Pituitary Tumors—Misdiagnosed, Overtreated, Inadequately Studied

Review study raised questions about identification and treatment of rare pituitary adenomas. For now, individualized management should remain the standard of care.

With Maria Fleseriu, M.D, and Marcello D. Bronstein, MD, PhD

Pituitary tumors, the fourth most common type of intracranial cancer, are typically slow-growing and non-cancerous—until they are not.1 Rare pituitary tumors have remained under the radar of TSH-secreting pituitary adenomas.

This form of endocrine growth has remained so understudied that there isn’t yet agreement on what constitutes remission, nor are the factors used to diagnose these adenomas, including symptoms, radiological signs of disease, abnormal thyroid hormone levels, do not predict long-term remission.

Testing for TSH is a first step in identifying a rare pituitary tumor.

A Closer Look at What Is Known About Rare Pituitary Tumors

Fortunately, advances in the pathology bode well as to the ability to detect and identify these once hidden pituitary tumors. In a review of the literature,a research team analyzed data from 23 studies, published between 1990 and 2018, to assess the evidence on tumor size, invasiveness, outcomes, and post-operative treatment of these rare pituitary tumors.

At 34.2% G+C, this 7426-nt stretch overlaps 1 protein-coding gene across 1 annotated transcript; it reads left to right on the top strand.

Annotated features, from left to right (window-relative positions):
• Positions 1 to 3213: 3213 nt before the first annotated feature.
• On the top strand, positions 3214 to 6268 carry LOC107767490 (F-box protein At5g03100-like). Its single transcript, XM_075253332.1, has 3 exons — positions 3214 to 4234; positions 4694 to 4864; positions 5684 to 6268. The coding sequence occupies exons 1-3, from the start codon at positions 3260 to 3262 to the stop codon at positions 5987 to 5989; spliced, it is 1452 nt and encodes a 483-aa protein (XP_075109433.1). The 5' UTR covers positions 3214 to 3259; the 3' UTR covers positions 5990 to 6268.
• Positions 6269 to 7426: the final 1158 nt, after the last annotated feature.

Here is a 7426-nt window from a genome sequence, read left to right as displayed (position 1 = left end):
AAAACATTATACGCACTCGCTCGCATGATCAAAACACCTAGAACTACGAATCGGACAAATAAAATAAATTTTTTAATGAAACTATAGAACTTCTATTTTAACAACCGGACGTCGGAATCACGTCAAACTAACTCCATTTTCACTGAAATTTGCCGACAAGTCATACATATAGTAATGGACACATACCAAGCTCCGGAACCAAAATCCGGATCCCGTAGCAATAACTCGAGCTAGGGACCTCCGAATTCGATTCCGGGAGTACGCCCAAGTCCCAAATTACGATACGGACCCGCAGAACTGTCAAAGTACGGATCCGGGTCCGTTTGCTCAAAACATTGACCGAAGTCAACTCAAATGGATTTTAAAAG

In all, there were 536 patients of which 52% were women, and the mean age of the patients was 45 years.3 The authors noted the following:

  • 67% had clinical hyperthyroidism
  • 90% had biochemical hyperthyroidism.
  • 79.6% had the presence of macroadenomas
  • 22% had microadenomas (which was double that reported in a 2000 report (P = .04)

The authors reported that two-thirds of the patients had clinical hyperthyroidism, while 90% had confirmed biochemical hyperthyroidism.3 “We concluded that one-third of these patients had no signs or symptoms of hyperthyroidism whilst 10% of patients may have expressed no modification of their thyroid profile and were diagnosed essentially by immunohistochemistry,” the authors wrote, “as clinical and radiological features are not specific.”

Other non-TSH pituitary hormones, including growth hormone and prolactin, were present in more than 40% of patients.3

A reported 79% of the patients were determined to have macroadenomas with 44% of this cohort experiencing extracellular extension and 30% of them diagnosed with cavernous sinus invasion.

Biochemical remission after surgery was 69.7%, and gross total resection was seen in 54% of these patients. Resection extent was much greater in the cases of microadenoma, and where there was cavernous sinus invasion, a lower rate of resection was common.